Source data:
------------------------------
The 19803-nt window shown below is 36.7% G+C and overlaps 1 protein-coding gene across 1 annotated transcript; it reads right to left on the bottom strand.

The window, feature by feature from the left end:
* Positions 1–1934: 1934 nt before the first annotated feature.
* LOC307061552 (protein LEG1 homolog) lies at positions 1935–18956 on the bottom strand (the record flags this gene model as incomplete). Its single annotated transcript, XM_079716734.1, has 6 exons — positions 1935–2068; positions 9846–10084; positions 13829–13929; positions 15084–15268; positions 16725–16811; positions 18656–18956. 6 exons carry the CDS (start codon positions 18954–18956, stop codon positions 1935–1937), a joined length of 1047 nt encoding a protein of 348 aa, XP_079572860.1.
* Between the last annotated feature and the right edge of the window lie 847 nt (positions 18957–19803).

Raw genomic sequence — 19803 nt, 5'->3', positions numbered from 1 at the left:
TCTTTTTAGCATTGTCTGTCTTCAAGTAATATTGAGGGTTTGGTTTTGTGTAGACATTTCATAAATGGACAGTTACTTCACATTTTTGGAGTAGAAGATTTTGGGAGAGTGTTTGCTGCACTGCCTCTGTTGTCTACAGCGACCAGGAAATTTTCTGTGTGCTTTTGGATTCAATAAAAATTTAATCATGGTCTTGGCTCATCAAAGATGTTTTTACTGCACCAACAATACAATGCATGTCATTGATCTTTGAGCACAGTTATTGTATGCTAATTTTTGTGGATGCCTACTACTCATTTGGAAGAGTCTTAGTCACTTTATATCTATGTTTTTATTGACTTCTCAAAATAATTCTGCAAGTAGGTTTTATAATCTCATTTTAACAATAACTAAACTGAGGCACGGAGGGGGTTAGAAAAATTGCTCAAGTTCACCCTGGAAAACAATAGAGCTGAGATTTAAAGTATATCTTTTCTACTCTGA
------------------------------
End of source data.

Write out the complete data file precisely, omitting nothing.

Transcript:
The 19803-nt window shown below is 36.7% G+C and overlaps 1 protein-coding gene across 1 annotated transcript; it reads right to left on the bottom strand.

The window, feature by feature from the left end:
* Positions 1–1934: 1934 nt before the first annotated feature.
* LOC307061552 (protein LEG1 homolog) lies at positions 1935–18956 on the bottom strand (the record flags this gene model as incomplete). Its single annotated transcript, XM_079716734.1, has 6 exons — positions 1935–2068; positions 9846–10084; positions 13829–13929; positions 15084–15268; positions 16725–16811; positions 18656–18956. 6 exons carry the CDS (start codon positions 18954–18956, stop codon positions 1935–1937), a joined length of 1047 nt encoding a protein of 348 aa, XP_079572860.1.
* Between the last annotated feature and the right edge of the window lie 847 nt (positions 18957–19803).

Raw genomic sequence — 19803 nt, 5'->3', positions numbered from 1 at the left:
TCTTTTTAGCATTGTCTGTCTTCAAGTAATATTGAGGGTTTGGTTTTGTGTAGACATTTCATAAATGGACAGTTACTTCACATTTTTGGAGTAGAAGATTTTGGGAGAGTGTTTGCTGCACTGCCTCTGTTGTCTACAGCGACCAGGAAATTTTCTGTGTGCTTTTGGATTCAATAAAAATTTAATCATGGTCTTGGCTCATCAAAGATGTTTTTACTGCACCAACAATACAATGCATGTCATTGATCTTTGAGCACAGTTATTGTATGCTAATTTTTGTGGATGCCTACTACTCATTTGGAAGAGTCTTAGTCACTTTATATCTATGTTTTTATTGACTTCTCAAAATAATTCTGCAAGTAGGTTTTATAATCTCATTTTAACAATAACTAAACTGAGGCACGGAGGGGGTTAGAAAAATTGCTCAAGTTCACCCTGGAAAACAATAGAGCTGAGATTTAAAGTATATCTTTTCTACTCTGA